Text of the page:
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HIEN THE TRAN, as Guardian Ad Litem for D., a minor, Appellant,
WILLIAM M. KENDRICK, in his capacity as superintendent; SEATTLE SCHOOL DISTRICT NO. 1; and LAIDLAW TRANSIT CO., a foreign corporation doing business in Washington, Respondents, and STEVEN A. JOY and "JANE DOE" JOY, his wife, and the marital community comprised thereof, Defendants. GENNIFER L. LILLY, as Guardian Ad Litem for M., a minor, Appellant, v. WILLIAM M. KENDRICK, in his capacity as superintendent and SEATTLE SCHOOL DISTRICT NO. 1; LAIDLAW TRANSIT CO., a foreign corporation doing business in Washington, Respondents, and STEVEN A. JOY and "JANE DOE" JOY, his wife, and the marital community comprised thereof, Defendants.
No. 37088-0-I
May 27, 1997, Filed
For Appellant: Ronald W. Coble, Counsel At Law, PO Box 77405, Seattle, WA 98177.
For Respondents: Terrence J. Cullen, Counsel At Law, 1191 2nd Ave Ste 1500, Seattle, WA 98101-2933. Aloysius G. Lingg, 1191 2nd Ave Ste 1500, Seattle, WA 98101.
Authored by Susan R. Agid. Concurring: Faye C. Kennedy, C. Kenneth Grosse.
The Hon. Justice Susan R. Agid

-- Gennifer Lilly, as guardian ad litem for M., and Hien The Tran, as guardian ad litem for D., sued defendants William Kendrick, the school superintendent; Seattle School District No. 1; and Laidlaw Transit, Co. for damages arising out of a sexual assault on M. and D. by Steven Joy, a bus driver. They argue that Laidlaw breached its contract with the school district by hiring Joy and that they may recover as third party beneficiaries of that contract. They also argue that Laidlaw and the district negligently hired Joy. The trial court dismissed their claims on summary judgment. We find that Laidlaw did not breach its contract and Laidlaw and the district used all reasonable care in hiring Joy and affirm the trial court's order.


Laidlaw provides school bus transportation for Seattle School District No. 1. In 1991, Steven Joy applied for a job as a school bus driver and was eventually hired. Before hiring him, Laidlaw required Joy to complete an applicant disclosure form swearing that he had never been convicted of any crimes against persons, including sexual offenses. A Washington State Patrol check of Joy's criminal file confirmed that he had no criminal history. Laidlaw also required Joy to undergo drug and alcohol testing and a physical and mental exam to determine whether he was fit to be a school bus driver. Finally, Laidlaw contacted Joy's employers for the past 10 years, including a local convalescent center. The center could provide no information other than that Joy had been employed there for nearly 10 years. After completing these tests as well as extensive classroom and behind-the-wheel training and personal interviews, Joy was certified as a bus driver by the Seattle School District and the Superintendent of Public Instruction.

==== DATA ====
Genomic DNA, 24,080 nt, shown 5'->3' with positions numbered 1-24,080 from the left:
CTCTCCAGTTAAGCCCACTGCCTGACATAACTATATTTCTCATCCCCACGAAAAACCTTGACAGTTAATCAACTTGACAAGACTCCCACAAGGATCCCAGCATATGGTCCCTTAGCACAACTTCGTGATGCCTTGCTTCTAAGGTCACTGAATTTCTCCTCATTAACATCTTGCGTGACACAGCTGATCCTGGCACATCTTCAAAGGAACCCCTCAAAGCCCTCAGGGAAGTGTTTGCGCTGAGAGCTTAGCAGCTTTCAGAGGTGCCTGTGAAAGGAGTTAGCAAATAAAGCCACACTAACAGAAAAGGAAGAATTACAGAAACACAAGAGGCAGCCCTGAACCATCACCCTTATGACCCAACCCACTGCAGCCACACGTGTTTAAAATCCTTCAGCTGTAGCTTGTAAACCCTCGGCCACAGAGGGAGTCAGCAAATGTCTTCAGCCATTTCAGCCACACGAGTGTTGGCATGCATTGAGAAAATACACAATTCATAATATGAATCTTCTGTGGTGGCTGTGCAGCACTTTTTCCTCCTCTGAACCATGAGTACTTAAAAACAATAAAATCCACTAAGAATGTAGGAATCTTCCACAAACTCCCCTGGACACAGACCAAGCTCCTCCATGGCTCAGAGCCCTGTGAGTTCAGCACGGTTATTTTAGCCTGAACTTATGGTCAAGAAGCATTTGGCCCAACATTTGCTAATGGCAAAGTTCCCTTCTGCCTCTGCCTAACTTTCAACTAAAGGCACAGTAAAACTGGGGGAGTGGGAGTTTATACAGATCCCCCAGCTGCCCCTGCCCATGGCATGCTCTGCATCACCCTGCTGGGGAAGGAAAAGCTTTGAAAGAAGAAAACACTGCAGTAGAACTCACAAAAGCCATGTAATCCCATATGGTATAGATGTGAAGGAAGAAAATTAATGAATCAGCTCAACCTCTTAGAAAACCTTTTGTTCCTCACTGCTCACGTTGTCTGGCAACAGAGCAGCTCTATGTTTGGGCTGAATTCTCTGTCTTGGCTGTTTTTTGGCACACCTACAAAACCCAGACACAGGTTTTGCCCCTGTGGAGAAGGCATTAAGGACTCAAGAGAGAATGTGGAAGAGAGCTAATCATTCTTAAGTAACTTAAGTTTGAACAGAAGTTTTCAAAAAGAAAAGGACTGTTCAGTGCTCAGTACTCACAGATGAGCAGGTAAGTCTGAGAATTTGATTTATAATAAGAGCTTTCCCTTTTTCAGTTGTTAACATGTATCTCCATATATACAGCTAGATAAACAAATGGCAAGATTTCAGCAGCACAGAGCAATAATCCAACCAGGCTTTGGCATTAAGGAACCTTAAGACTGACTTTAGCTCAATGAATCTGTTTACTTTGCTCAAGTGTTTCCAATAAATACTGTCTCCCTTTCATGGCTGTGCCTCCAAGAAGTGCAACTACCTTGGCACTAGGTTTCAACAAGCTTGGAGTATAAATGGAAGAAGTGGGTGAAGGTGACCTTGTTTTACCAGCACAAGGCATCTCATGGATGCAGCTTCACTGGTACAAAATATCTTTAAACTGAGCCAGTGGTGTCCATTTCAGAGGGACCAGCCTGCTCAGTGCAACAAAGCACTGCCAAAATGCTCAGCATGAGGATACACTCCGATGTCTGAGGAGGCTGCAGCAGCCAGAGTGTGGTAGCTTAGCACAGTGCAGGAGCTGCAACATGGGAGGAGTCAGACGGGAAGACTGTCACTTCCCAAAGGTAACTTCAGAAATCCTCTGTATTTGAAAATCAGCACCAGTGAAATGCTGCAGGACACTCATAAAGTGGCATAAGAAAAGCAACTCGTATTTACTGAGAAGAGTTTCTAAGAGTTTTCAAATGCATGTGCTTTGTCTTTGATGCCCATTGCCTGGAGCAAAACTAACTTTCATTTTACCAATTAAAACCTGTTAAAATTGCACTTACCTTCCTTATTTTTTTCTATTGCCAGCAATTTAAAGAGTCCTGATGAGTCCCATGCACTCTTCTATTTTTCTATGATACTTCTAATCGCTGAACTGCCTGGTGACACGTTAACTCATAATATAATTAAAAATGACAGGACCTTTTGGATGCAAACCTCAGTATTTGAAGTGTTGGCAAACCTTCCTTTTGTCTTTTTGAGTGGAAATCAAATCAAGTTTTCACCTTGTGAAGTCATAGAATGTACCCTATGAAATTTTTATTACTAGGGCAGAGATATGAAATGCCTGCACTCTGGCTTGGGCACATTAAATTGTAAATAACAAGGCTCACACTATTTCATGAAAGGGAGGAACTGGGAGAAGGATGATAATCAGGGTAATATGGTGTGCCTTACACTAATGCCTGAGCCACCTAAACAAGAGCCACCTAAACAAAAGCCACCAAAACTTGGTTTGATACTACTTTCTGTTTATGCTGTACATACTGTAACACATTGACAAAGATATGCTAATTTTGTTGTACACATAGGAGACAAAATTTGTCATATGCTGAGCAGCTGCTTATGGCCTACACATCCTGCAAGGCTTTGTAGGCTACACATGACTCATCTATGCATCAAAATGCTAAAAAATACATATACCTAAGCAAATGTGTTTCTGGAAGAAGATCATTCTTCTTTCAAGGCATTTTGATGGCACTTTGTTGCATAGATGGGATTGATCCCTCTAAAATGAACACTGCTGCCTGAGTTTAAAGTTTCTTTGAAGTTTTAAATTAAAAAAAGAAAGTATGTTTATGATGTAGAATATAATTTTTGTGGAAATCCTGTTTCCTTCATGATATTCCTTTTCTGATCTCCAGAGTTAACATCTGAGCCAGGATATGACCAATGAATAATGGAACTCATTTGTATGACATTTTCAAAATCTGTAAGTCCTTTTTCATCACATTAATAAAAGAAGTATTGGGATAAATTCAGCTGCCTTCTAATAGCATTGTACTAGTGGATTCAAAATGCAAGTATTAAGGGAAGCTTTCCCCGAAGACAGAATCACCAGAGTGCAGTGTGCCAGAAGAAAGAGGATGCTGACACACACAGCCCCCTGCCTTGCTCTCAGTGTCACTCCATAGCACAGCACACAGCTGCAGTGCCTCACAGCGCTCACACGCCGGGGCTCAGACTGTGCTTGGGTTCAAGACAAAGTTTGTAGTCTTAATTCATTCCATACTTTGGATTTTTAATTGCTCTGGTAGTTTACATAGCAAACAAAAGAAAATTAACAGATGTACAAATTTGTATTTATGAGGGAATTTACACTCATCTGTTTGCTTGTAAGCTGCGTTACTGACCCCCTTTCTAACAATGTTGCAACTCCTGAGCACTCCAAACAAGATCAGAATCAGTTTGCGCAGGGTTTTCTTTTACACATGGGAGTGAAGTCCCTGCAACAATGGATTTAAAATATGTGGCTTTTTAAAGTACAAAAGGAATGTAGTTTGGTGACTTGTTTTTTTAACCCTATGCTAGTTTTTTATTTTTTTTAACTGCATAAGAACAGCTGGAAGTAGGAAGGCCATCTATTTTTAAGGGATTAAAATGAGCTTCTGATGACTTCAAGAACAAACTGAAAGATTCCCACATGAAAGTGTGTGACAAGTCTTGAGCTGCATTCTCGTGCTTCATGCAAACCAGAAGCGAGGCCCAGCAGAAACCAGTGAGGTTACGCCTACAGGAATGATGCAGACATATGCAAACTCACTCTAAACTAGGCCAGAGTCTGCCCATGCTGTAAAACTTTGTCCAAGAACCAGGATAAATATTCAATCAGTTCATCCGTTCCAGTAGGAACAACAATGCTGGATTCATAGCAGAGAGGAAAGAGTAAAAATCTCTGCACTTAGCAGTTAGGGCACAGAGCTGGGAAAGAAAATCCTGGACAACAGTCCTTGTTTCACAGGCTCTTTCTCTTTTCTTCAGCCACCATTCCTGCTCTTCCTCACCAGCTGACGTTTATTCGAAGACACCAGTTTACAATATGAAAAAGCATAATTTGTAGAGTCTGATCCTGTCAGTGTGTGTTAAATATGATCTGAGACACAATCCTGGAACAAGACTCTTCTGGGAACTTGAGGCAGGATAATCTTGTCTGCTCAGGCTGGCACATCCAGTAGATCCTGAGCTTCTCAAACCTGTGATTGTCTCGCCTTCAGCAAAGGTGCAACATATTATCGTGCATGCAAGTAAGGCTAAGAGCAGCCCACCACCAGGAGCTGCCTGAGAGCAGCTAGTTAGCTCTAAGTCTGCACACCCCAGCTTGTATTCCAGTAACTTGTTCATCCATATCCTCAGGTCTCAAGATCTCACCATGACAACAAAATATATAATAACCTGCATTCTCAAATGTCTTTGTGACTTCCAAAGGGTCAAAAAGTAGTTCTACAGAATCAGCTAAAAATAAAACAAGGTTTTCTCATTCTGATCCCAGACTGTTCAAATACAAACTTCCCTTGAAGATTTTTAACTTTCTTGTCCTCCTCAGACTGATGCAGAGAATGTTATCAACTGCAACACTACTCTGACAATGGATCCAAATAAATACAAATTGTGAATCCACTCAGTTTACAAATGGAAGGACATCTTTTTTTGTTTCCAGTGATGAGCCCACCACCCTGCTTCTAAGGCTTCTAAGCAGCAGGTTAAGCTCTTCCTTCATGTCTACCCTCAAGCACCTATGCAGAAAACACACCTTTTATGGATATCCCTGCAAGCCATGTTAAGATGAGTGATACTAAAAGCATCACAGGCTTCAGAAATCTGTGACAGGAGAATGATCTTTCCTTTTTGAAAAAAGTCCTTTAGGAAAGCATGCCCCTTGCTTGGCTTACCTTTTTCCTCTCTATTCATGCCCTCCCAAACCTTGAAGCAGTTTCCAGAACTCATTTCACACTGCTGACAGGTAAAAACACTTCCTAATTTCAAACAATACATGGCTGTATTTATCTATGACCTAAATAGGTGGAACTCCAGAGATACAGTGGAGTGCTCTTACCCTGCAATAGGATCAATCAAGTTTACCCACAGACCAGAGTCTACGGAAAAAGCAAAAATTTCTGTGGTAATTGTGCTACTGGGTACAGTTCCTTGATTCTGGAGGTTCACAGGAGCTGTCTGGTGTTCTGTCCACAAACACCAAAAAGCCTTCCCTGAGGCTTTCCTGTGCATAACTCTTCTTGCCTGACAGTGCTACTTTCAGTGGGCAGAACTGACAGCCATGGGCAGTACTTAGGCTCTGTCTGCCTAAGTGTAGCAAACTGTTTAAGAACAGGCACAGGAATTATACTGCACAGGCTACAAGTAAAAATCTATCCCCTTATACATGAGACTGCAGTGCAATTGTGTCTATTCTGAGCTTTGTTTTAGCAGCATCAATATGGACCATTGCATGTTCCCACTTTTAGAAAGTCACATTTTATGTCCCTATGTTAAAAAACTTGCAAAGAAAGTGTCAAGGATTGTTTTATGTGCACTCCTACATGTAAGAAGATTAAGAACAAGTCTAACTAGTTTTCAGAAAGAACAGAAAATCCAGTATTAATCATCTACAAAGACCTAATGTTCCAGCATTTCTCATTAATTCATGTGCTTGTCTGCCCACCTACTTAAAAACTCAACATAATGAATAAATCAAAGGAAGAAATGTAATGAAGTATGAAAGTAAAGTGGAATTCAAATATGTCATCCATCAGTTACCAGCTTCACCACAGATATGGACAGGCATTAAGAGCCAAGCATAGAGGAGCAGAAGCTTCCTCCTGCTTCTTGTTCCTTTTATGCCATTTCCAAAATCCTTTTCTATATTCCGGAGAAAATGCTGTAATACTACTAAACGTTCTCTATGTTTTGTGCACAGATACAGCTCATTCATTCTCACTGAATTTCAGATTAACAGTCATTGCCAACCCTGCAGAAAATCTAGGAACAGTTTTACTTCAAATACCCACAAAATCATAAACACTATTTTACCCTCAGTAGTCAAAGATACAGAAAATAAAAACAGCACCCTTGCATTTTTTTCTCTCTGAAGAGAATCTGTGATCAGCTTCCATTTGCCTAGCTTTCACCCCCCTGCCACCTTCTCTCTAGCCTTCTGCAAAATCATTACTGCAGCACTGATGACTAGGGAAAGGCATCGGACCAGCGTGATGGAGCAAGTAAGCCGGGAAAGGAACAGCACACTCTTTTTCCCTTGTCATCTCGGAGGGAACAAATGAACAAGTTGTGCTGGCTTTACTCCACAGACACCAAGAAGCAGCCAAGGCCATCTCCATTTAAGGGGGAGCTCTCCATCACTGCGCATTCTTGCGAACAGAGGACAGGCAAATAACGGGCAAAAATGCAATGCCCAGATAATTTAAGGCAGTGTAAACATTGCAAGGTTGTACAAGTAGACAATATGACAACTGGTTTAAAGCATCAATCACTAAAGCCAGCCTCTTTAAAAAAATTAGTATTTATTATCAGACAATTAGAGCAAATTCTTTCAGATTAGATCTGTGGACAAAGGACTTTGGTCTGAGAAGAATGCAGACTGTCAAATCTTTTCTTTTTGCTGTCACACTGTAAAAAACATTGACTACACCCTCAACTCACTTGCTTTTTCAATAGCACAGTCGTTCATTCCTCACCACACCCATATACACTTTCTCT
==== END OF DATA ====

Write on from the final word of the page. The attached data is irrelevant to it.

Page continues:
Around March 30, 1992, Joy sexually assaulted two young passengers, M. and D. Joy was convicted on criminal charges for the assault. In November 1993, Lilly and Tran filed this action alleging breach of contract and tort claims. Defendants filed separate motions for summary judgment which the trial court granted.


"A motion for summary judgment may be granted only if, 'after viewing all the pleadings, affidavits, depositions, admissions and all reasonable inferences drawn therefrom in favor of the nonmoving party', the trial court finds, '(1) that there is no genuine issue as to any material fact, (2) that all reasonable persons could reach only one conclusion, and (3) that the moving party is entitled to a judgment as a matter of law'." Higgins v. Stafford, 123 Wash. 2d 160, 168-69, 866 P.2d 31 (1994) (quoting Peterick v. State, 22 Wash. App. 163, 180-81, 589 P.2d 250 (1977)). Appellants do not dispute any facts on appeal. We review the trial court's decision de novo. Tollycraft Yachts Corp. v. McCoy,122 Wash. 2d 426, 431, 858 P.2d 503 (1993).